Flash designers all over are jumping for joy, thinking they’ll no longer have to build dual sites so that their clients don’t get ignored by Google, with this announcement from Adobe. But, read my comments after the blockquote to fully understand what this means for your business:
Adobe Advances Rich Media Search on the Web
â€œUntil now it has been extremely challenging to search the millions of RIAs and dynamic content on the Web, so we are leading the charge in improving search of content that runs in Adobe Flash Player,â€ said David Wadhwani, general manager and vice president of the Platform Business Unit at Adobe. â€œWe are initially working with Google and Yahoo! to significantly improve search of this rich content on the Web, and we intend to broaden the availability of this capability to benefit all content publishers, developers and end users.â€
Google has already begun to roll out Adobe Flash Player technology incorporated into its search engine. With Adobe’s help, Google can now better read the content on sites that use Adobe Flash technology, helping users find more relevant information when conducting searches. As a result, millions of pre-existing RIAs and dynamic Web experiences that utilize Adobe Flash technology, including content that loads at runtime, are immediately searchable without the need for companies and developers to alter them.
â€œGoogle has been working hard to improve how we can read and discover SWF files,â€ said Bill Coughran, senior vice president of engineering at Google. â€œThrough our recent collaboration with Adobe, we now help Web site owners that choose to design sites with Adobe Flash software by indexing this content better. Improving how we crawl dynamic content will ultimately enhance the search experience for our users.â€…
â€œDesigners and Web developers have long been frustrated that search engines couldnâ€™t better access the information within their content created with Flash technology. Itâ€™s great to see Adobe and the search engines working directly together to improve the situation,â€ said Danny Sullivan, editor-in-chief, SearchEngineLand.com. â€œThe changes should help unlock information thatâ€™s previously been â€˜invisibleâ€™ and will likely result in a better experience for searchers.â€
But there are many reasons not to get that excited, especially for small businesses, and here is why:
Flash is generally dependent on screen size- ie- it’s built to run on a standard computer screen- of a certain size. If you want it to work on a cell phone (and right now- it still doesn’t work on the iPhone) you have to build your files for each screen size.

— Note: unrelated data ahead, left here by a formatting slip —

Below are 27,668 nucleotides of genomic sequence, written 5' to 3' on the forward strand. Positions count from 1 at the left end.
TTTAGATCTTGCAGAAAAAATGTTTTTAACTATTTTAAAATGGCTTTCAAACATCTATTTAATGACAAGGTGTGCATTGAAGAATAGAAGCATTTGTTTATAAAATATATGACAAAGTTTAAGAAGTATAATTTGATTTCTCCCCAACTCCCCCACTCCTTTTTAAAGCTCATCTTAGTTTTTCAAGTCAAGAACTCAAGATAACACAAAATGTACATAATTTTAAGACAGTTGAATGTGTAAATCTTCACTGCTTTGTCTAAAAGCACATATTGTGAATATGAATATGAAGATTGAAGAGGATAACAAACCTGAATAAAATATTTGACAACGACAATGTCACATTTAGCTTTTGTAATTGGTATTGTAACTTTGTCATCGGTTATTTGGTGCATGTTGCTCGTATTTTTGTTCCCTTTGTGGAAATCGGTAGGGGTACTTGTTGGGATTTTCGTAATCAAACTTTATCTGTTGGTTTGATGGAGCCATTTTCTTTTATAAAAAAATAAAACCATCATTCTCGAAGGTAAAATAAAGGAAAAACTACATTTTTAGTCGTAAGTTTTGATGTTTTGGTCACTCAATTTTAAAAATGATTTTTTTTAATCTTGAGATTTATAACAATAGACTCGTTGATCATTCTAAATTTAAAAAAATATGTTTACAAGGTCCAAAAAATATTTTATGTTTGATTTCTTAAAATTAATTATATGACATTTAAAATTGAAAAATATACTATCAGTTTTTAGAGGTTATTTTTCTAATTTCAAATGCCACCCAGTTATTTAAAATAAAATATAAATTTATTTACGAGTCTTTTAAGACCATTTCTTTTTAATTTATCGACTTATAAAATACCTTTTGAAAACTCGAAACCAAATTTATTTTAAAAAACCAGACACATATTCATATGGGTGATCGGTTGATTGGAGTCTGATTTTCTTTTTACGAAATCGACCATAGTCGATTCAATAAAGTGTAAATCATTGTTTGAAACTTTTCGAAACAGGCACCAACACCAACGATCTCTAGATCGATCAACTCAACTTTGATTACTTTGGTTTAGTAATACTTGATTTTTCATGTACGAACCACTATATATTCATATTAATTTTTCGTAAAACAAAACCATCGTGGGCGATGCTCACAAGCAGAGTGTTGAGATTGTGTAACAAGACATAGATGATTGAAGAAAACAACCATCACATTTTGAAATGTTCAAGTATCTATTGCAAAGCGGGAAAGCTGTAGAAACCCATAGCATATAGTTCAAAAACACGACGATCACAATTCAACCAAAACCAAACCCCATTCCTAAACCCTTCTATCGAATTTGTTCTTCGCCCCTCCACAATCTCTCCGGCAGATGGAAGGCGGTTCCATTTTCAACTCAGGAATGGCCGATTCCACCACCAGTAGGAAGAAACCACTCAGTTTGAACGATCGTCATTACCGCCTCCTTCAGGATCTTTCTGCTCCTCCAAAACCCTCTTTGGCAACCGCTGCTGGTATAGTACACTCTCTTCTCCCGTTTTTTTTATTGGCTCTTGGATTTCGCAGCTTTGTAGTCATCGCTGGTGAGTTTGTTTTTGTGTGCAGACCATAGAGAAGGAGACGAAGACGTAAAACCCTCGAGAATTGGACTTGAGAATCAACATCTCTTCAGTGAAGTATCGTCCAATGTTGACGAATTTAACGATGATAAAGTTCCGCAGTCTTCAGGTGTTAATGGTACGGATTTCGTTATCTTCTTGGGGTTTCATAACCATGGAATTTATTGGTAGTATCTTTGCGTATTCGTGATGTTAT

Updating and creating content in Flash requires the Flash software- and the smarts to use it. Unless your Flash designer builds a database driven site- with a browser access portal, you are going to continue to pay out the yang to update and change your site. I don’t know what the percentage is of DB driven flash sites, but from my travels on the web- it’s pretty small.
Even if the site is built using a database, and works on all screens, and manages to meet all ADA and W3C standards for accessibility, it’s ability to interact with Google and play with other sites through social tools is nascent. It’s like getting on the web 2.0 bandwagon 4 years too late.
If you have a huge budget for a website and you like to keep your web monkeys in bananas, Flash may be the tool for you in about a year or two. However if you want the fastest, easiest, most compliant solution that puts your company in charge of your website without a web monkey, look to the many Open Source Content Managers that can have you up and running and indexed by Google today.
You are a small business, or a big business, you know you need a website, but developers are expensive, keeping the site updated can be a pain, and paying to get on the front page of Google sounds like another headache.
Well, never fear, Websitetology is here. We use Open Source (Free) software to run business websites for maximum payoff and low cost maintenance. Yes, the software is for blogging- but, it can do so much more. That’s where most people get hungup- even the New York Times keeps thinking that there is a difference between a blog and a website (both can do the same thing for your business- and are available online).